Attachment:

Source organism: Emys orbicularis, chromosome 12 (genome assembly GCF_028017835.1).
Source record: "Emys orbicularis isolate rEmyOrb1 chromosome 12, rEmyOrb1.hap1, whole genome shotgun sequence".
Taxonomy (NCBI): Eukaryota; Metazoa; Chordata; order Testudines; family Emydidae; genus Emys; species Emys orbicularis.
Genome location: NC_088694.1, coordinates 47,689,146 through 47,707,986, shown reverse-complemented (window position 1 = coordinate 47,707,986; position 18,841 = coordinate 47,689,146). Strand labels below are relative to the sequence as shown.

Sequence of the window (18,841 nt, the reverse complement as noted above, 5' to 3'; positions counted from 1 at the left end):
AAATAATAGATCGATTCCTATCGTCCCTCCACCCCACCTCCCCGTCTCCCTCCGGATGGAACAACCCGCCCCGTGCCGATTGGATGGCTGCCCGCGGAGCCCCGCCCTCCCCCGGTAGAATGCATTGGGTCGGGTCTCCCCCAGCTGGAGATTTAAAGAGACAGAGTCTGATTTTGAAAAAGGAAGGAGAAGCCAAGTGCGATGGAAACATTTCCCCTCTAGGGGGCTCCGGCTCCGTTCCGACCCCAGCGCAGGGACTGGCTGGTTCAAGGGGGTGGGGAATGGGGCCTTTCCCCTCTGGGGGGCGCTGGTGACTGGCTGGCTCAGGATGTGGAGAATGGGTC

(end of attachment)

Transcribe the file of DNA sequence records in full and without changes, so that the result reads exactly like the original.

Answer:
Source organism: Emys orbicularis, chromosome 12 (genome assembly GCF_028017835.1).
Source record: "Emys orbicularis isolate rEmyOrb1 chromosome 12, rEmyOrb1.hap1, whole genome shotgun sequence".
Taxonomy (NCBI): Eukaryota; Metazoa; Chordata; order Testudines; family Emydidae; genus Emys; species Emys orbicularis.
Genome location: NC_088694.1, coordinates 47,689,146 through 47,707,986, shown reverse-complemented (window position 1 = coordinate 47,707,986; position 18,841 = coordinate 47,689,146). Strand labels below are relative to the sequence as shown.

Sequence of the window (18,841 nt, the reverse complement as noted above, 5' to 3'; positions counted from 1 at the left end):
AAATAATAGATCGATTCCTATCGTCCCTCCACCCCACCTCCCCGTCTCCCTCCGGATGGAACAACCCGCCCCGTGCCGATTGGATGGCTGCCCGCGGAGCCCCGCCCTCCCCCGGTAGAATGCATTGGGTCGGGTCTCCCCCAGCTGGAGATTTAAAGAGACAGAGTCTGATTTTGAAAAAGGAAGGAGAAGCCAAGTGCGATGGAAACATTTCCCCTCTAGGGGGCTCCGGCTCCGTTCCGACCCCAGCGCAGGGACTGGCTGGTTCAAGGGGGTGGGGAATGGGGCCTTTCCCCTCTGGGGGGCGCTGGTGACTGGCTGGCTCAGGATGTGGAGAATGGGTC